[This ETF Industry Perspective is sponsored by ProShares.]
Bond prices fall when interest rates rise. So when interest rates are trending up, many investors shift their fixed-income holdings to short-term bonds in order to reduce interest rate risk. What they may not realize is that, by doing so, they shortchange their potential returns in two ways:
- First, moving to short-term bonds reduces interest rate risk but it doesn’t eliminate it. Short-term bonds still have rate risk.
- Second, short-term bonds have less exposure to credit opportunities (and of course, risk), a key driver of bond returns.
An alternative approach is to seek to eliminate interest rate risk while maintaining full exposure to credit opportunities. This is what an interest-rate-hedged strategy aims to do. It’s important because, when rates rise, credit spreads have typically tightened and boosted returns.
An Interest-Rate-Hedged Strategy Maintains Full Exposure to Credit Risk/Opportunity
A Better Way To Prepare?
The ProShares Investment Grade—Interest Rate Hedged (IGHG) tracks the Citi Corporate Investment Grade (Treasury Rate-Hedged) Index, which offers a diversified portfolio of investment-grade long-term bonds with a built-in interest rate hedge. IGHG maintains full exposure to credit risk as a primary source of return, while the hedge is designed to alleviate the impact of rising rates.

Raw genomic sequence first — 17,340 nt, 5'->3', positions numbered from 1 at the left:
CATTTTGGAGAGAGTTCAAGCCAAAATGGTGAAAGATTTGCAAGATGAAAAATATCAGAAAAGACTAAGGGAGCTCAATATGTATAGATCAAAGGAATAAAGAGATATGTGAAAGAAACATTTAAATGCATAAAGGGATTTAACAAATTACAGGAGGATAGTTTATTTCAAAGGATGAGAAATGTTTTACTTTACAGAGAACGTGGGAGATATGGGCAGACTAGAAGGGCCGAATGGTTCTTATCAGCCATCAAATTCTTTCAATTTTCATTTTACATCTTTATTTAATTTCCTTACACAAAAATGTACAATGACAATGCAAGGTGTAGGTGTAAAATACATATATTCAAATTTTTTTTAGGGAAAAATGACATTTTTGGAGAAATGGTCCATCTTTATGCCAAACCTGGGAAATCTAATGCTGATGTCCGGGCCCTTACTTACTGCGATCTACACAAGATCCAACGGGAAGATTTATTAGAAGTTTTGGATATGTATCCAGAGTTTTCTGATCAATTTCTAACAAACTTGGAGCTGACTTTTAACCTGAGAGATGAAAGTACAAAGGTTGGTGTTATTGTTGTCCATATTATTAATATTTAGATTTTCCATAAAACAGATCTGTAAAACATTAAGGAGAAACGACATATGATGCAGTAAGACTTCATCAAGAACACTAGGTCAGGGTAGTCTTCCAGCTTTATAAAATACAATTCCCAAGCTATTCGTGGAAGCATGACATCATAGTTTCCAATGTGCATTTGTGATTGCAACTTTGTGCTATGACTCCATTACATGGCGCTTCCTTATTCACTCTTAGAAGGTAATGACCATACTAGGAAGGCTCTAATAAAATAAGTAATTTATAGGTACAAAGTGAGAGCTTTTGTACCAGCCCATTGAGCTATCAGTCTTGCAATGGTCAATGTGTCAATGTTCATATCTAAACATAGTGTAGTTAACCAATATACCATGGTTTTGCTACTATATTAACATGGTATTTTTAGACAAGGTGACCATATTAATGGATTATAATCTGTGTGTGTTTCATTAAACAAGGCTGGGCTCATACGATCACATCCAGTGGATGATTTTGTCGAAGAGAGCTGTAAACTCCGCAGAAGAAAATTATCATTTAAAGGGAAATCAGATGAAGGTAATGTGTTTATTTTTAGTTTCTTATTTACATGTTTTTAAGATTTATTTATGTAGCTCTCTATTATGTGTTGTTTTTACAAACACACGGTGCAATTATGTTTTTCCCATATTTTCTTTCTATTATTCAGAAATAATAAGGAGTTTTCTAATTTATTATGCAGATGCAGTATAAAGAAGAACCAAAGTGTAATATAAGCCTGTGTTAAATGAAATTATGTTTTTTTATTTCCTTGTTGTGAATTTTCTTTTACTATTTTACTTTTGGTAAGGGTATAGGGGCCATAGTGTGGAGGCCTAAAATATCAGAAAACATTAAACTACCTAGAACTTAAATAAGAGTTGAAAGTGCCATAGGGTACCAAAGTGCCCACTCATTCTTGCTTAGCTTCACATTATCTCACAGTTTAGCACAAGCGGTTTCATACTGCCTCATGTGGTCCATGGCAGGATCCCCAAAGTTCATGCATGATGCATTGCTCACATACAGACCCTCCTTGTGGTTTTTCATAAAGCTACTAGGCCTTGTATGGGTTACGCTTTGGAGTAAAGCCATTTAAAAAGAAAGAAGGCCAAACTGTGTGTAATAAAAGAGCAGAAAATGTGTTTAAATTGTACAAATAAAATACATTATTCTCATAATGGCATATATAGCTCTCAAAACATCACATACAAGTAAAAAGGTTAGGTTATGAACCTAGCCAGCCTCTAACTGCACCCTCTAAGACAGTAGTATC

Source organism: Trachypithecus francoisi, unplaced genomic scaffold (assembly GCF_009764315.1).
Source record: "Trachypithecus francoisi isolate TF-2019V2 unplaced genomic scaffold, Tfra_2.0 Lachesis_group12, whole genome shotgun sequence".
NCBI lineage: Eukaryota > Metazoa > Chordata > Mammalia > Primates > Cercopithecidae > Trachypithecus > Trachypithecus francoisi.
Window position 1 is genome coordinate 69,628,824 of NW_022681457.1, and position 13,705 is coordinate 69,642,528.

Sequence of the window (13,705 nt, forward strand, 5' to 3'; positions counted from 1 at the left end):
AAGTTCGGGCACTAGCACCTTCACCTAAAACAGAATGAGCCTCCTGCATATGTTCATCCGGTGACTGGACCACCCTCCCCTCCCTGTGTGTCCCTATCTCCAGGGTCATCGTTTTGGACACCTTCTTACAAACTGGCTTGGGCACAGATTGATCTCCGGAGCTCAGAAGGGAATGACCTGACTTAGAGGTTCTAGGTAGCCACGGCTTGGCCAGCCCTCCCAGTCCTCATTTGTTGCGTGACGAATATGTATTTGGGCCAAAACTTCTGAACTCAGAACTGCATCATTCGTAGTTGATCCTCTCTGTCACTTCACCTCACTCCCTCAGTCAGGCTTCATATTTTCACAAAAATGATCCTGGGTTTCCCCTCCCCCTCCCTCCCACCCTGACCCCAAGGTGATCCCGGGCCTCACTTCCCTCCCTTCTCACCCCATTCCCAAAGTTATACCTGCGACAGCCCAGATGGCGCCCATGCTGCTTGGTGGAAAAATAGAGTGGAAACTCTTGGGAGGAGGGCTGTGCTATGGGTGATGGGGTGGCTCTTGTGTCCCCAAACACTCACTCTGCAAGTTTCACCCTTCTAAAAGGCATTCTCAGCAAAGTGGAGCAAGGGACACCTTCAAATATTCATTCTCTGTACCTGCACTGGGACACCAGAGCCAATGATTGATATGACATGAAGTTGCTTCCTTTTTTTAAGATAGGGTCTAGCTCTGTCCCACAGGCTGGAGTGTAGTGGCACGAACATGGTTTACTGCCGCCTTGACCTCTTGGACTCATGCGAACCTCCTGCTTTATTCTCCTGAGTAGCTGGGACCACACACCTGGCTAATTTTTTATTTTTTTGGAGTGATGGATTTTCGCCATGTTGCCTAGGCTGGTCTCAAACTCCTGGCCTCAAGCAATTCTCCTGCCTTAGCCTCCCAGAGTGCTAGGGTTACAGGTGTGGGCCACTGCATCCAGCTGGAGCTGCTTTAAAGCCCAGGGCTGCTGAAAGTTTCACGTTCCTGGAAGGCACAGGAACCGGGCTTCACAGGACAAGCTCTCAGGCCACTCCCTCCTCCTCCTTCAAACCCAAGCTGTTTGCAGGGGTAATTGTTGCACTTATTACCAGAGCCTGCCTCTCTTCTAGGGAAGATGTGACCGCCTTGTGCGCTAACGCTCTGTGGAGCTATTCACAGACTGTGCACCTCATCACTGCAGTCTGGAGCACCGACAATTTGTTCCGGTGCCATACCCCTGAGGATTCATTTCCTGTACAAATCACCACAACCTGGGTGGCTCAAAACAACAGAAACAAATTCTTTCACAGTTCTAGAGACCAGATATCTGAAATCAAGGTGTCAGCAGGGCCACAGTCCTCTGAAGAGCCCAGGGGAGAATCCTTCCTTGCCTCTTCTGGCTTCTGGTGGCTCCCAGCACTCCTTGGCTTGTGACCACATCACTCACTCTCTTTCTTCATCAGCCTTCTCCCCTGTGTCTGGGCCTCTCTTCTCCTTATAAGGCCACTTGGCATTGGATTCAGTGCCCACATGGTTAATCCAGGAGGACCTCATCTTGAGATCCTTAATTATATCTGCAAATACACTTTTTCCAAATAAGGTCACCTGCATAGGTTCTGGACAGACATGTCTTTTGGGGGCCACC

Short-term bond funds help investors reduce their interest rate risk, but they have shortcomings. If you’re looking for a potentially better solution for rising rates, consider an interest-rate-hedged bond ETF like IGHG.
When Interest Rates Rose, IGHG's Index Outperformed a Short-Duration Bond Index
Source: Bloomberg, December 2013–March 2017. Average performance based on quarterly changes in the 10-year Treasury yield. Rising rate periods are any calendar quarter where the 10-year Treasury yield increased. As of 3/31/17, the duration of the Citi Corporate Investment Grade (Treasury-Rate Hedged) Index was 10.18 years. Duration is a measure of a fund’s sensitivity to interest rate changes, reflecting the likely change in bond prices given a small change in yields. Higher duration generally means greater sensitivity. The Bloomberg Barclays U.S. 1–5 Year Corporate Bond Index measures the investment return of U.S. dollar denominated, investment-grade, fixed rate, taxable securities issued by industrial, utility and financial companies with maturities between 1 and 5 years.
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